semana santa is over now and we are back to an almost normal working week, although some businesses take the Monday off too, but that is discretionary. on Friday evening I went to see the procession after the long service in St Mateo in Montanchez.

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in fact it was very subdued, no band, no pointed hats, and very very cold, at dusk. Montanchez is seven hundred metres above sea level, three hundred metres higher than the surrounding plains and very much exposed to north-easterly wind from the cold dry central highlands of Spain.

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I don’t know what proportion of Montanchegans were there, but it seems that the Catholic Church has a much bigger hold on people’s lives here than the various protestant churches, for example, in rural Norfolk. of course in Spain, Sundays are still sacrosanct, nothing is open; many sacred rulings are still part of the law of the land.

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we fled the cold and spent the rest of the evening in one of the bars around the plaza. certainly quite a large number of locals were being fairly godless in the warm, although the TV was showing various processions from around Spain, and the lights were off a lot of the time.

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Sunday afternoon; a total contrast, we were invited for English Sunday lunch improvised in a wonderful pool shack, which is the first building, along with the pool, on a beautiful 2 hectare finca which I have visited before. It has sufficient mod cons for camping, and is really quite luxurious; a wonderful family holiday place.

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Tilda and Sal came along too, and were very laid back, except that T stole a hot cross bun, and ate it very delicately bit by bit.

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it was sunny with a little edge, a cold wind, and we ate under cover. I envy them their wild lavender which is everywhere, but not on my finca, and they envy me my olive trees. J and H have one transplanted this year near the pool, so it is mostly a stump with a few twigs and will be a while before it affords any shade or fruit.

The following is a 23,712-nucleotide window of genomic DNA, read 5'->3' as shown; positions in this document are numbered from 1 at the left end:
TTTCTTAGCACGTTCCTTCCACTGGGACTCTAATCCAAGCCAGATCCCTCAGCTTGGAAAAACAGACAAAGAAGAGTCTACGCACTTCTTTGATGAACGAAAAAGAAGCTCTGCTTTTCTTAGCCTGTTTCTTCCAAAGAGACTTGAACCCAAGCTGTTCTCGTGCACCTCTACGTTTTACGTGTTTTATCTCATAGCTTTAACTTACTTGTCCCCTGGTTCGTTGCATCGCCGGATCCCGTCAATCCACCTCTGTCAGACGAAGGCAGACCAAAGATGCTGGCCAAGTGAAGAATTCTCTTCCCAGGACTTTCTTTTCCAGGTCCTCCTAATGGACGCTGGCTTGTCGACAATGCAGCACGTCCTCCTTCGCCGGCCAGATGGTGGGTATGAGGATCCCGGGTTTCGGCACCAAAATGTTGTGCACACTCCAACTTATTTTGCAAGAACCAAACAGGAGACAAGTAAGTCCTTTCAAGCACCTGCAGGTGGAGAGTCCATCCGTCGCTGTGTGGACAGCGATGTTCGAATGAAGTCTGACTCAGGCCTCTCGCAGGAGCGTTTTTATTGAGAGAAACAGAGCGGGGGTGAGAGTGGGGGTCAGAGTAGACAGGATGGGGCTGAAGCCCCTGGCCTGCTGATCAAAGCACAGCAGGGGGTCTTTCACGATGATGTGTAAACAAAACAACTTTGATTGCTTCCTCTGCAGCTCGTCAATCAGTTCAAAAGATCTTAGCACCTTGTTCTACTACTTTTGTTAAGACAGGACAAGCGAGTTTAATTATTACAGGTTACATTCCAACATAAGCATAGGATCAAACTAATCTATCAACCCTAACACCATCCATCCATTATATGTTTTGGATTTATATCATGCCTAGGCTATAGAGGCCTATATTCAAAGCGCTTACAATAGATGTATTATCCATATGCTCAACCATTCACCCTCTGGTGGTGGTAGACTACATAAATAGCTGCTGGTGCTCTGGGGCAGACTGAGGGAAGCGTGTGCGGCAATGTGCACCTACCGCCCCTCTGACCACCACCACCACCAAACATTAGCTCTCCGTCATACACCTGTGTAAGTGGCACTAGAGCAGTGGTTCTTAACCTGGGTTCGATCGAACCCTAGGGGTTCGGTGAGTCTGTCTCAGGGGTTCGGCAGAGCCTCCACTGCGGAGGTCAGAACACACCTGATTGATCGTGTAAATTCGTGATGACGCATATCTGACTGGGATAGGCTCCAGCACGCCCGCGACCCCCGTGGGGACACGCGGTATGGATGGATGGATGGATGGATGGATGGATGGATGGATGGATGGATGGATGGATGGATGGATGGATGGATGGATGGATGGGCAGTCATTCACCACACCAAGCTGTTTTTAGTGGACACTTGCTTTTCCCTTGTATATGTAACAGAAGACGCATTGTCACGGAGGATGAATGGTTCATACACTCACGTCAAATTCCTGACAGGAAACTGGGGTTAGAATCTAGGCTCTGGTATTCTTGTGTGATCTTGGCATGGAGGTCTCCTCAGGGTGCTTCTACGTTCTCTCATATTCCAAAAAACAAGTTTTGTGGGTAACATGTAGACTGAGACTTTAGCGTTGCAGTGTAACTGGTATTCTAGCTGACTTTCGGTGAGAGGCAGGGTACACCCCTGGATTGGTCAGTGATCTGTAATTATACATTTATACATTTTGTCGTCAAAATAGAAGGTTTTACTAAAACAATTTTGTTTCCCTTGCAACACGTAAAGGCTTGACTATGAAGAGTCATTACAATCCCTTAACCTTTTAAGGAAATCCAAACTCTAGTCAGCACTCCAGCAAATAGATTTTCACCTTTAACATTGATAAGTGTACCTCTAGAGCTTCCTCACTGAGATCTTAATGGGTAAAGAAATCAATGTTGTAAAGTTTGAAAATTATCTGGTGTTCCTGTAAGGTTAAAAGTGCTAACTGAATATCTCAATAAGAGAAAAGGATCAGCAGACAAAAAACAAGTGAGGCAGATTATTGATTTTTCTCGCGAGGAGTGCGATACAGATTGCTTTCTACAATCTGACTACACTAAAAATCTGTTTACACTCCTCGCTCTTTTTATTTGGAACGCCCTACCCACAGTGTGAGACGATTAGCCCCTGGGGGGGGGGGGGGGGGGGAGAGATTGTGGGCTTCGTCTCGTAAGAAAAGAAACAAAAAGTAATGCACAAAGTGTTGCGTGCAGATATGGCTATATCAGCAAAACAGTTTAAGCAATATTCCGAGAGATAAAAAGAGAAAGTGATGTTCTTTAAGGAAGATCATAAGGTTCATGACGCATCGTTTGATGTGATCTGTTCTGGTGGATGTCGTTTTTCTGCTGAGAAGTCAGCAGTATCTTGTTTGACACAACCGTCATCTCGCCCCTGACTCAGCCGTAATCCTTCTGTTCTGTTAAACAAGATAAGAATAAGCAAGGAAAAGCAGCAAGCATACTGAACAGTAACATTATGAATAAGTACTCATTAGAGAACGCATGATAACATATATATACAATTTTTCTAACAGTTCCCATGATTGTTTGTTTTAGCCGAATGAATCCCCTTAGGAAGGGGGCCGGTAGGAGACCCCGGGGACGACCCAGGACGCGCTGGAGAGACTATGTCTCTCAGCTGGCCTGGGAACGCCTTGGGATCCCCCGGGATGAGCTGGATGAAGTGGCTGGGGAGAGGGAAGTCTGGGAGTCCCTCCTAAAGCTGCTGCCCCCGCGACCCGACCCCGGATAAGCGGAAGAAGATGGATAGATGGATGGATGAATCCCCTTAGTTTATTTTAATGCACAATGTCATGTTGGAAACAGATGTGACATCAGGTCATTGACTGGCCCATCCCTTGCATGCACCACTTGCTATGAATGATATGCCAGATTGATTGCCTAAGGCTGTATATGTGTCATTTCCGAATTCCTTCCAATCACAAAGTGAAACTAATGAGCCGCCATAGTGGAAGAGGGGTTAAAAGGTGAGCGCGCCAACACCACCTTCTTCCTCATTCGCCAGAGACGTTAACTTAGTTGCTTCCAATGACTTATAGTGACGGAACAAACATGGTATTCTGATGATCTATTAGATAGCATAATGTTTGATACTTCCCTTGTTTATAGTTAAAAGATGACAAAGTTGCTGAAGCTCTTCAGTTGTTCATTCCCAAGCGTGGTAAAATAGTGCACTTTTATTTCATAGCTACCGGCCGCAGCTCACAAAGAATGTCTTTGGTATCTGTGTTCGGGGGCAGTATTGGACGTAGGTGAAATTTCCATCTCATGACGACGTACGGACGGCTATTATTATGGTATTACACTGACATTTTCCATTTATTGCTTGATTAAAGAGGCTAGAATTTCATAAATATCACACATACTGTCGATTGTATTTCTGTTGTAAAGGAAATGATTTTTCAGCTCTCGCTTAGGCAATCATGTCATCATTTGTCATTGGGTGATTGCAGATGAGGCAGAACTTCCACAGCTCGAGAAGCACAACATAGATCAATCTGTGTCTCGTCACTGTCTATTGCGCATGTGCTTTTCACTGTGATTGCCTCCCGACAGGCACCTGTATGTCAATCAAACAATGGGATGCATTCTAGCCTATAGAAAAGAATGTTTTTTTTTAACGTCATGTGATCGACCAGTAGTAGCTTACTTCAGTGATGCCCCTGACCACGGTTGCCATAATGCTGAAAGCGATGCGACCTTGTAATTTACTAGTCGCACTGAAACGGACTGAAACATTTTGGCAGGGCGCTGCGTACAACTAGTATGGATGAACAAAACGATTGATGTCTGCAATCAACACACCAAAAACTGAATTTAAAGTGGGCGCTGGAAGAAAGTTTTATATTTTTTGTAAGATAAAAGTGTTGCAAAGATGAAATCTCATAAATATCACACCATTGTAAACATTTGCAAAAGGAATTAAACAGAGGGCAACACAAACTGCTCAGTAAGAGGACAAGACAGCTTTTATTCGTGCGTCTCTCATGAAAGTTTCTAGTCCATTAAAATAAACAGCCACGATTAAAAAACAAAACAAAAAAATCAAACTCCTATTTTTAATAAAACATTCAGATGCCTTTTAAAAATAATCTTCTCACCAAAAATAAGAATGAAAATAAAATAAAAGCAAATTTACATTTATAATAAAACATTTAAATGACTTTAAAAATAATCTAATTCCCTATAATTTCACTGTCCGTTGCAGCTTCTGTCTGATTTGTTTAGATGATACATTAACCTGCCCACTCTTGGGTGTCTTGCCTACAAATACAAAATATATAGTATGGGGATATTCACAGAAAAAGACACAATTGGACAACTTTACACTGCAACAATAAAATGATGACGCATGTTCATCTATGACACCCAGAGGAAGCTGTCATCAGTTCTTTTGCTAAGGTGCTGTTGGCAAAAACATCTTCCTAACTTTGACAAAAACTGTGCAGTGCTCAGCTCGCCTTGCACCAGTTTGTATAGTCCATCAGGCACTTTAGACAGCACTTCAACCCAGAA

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we sat outside and drank coffee afterwards, and Sal sat in the middle of the circle, rather pleased with his central position, I think.

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J has a very nice vintage bike, which I admired, I must say I wouldn’t fancy riding it on their track which is a mixture of loose sand, grit, and major boulders. I got my car stuck coming down it; I picked the wrong side of a gigantic buried boulder, my back wheel caught in a trough between two stones, and needed a bit of a push to get it out.

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the whole finca is very rocky and rough, climbing up behind the pool house to a hill of huge boulders and oak trees, with great views of the sierra. lower down there are huge standing stones and horizontal slabs, all covered in moss and lichens.
here the nightingales sing day and night, echoing from the steep slope of the sierra. sitting in the sun outside the kitchen door for a late breakfast one is immersed in bird song; nightingales along with the hoopoes’ low hoop-oop-oop-oop, cuckoos, blackbirds, black caps and nuthatches, and some very loud sparrow cheeping; it is quite wonderful. the pool is completely full, yesterday twenty eight thousand litres were delivered and today the same. now we are ready for the final planting.

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